Shares in third-party litigation funder Juridica plummeted today after it announced a loss of £34m for 2015.
The AIM-listed company, which announced last November that it was going into run-off because of a lack of scale, said the loss was mainly due to a change in valuation of its investments.
This was mainly caused by one particular case where a damages appeal was lost and permission to appeal to the US Supreme Court refused. However, it had already delivered gross returns of £62m on an investment of £18m.
Juridica’s shares were down nearly 20% to 42p at the time of writing.
There were 15 investments current at the end of 2015; eight involved litigation (including several which consist of multiple underlying cases), five were in either pre-litigation or a special purpose vehicle in relation to patent monetisation, one has elements of both, and one relates to revenue rights associated with a coal mine.
“A considerable portfolio of litigation remains and there are other investments that require active management in varying degrees,” Juridica told the market.
The fair value of the company’s investments at 31 December 2015 was put at £63m.
Juridica’s chairman, former Bar Council chairman Lord Brennan QC, said: “The board considers that the fund has had considerable success over its lifetime and that having been the first significant litigation funder, especially in the United States market.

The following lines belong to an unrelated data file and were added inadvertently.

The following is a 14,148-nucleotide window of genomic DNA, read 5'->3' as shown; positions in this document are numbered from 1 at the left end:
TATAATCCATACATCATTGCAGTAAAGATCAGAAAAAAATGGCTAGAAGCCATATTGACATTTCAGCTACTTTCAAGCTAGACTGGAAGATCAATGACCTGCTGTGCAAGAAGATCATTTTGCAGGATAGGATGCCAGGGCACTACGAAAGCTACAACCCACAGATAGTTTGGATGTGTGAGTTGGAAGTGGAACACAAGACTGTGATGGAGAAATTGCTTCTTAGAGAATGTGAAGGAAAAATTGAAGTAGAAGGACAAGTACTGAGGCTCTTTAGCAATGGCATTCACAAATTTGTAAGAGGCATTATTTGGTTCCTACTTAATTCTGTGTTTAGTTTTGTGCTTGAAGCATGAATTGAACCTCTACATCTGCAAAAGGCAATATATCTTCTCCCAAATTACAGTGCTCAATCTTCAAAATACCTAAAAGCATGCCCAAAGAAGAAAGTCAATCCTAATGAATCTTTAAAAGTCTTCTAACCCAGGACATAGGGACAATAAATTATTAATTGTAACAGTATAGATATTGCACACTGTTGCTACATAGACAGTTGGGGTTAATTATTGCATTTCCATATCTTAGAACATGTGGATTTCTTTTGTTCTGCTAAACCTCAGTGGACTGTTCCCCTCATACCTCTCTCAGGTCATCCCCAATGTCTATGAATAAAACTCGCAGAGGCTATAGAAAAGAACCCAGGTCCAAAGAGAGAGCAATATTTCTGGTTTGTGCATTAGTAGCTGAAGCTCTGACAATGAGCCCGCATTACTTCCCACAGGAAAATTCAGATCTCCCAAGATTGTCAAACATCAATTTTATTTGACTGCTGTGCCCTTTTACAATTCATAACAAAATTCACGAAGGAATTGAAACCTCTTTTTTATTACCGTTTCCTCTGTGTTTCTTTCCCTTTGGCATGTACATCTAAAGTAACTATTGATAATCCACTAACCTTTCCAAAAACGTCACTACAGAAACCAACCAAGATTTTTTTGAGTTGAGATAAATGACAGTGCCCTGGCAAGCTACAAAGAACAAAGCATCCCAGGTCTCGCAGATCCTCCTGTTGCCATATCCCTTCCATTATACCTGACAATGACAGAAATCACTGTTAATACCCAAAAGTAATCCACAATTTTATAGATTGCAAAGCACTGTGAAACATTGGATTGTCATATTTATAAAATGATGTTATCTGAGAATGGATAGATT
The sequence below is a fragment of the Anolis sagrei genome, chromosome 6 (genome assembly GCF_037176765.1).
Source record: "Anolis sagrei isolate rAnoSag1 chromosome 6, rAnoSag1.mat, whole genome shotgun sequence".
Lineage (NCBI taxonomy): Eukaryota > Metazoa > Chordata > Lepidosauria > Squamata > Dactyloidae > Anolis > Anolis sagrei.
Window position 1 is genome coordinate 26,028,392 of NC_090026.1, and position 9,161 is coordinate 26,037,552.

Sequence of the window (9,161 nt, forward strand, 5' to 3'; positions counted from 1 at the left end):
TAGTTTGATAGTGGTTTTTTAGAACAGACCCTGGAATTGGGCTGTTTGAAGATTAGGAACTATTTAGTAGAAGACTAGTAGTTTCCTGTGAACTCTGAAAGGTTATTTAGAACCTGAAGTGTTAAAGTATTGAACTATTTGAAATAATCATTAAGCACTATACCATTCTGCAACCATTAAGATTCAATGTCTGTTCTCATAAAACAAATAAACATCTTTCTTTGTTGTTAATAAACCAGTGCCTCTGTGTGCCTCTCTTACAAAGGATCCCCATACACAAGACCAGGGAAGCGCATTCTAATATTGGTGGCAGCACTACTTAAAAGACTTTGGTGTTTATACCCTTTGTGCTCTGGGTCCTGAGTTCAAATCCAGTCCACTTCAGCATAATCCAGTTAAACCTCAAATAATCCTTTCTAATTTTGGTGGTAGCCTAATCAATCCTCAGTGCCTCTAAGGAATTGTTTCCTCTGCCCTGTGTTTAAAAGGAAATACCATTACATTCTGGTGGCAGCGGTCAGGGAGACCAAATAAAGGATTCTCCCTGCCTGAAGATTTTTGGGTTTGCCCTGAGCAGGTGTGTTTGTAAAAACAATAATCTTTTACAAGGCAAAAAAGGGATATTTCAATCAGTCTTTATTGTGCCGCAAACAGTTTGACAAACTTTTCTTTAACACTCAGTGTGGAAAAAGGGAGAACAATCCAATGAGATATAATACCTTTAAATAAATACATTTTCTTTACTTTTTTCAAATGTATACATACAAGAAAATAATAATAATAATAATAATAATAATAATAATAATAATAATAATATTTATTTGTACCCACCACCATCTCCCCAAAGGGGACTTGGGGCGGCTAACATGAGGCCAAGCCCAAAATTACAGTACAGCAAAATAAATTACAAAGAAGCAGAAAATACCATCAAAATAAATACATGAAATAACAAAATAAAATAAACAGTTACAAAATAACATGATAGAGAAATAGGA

“The acceptance of litigation funding as an asset class has been due in large measure to the activities of the company. The board will continue its run-off strategy in order to maximise value to shareholders.”
Juridica paid out an interim dividend of 5p per share in December, meaning it has so far returned 64p to shareholders over the life of the company, which was admitted to AIM in December 2007.
As part of the company’s wind-down, it is looking to slash costs by £625,000 in 2016, which Lord Brennan said “include significant reductions in the fees and expenses of the board”.
The interim dividend and 2015 loss meant that the net asset value per share had fallen to 77p, compared to 107p in 2014.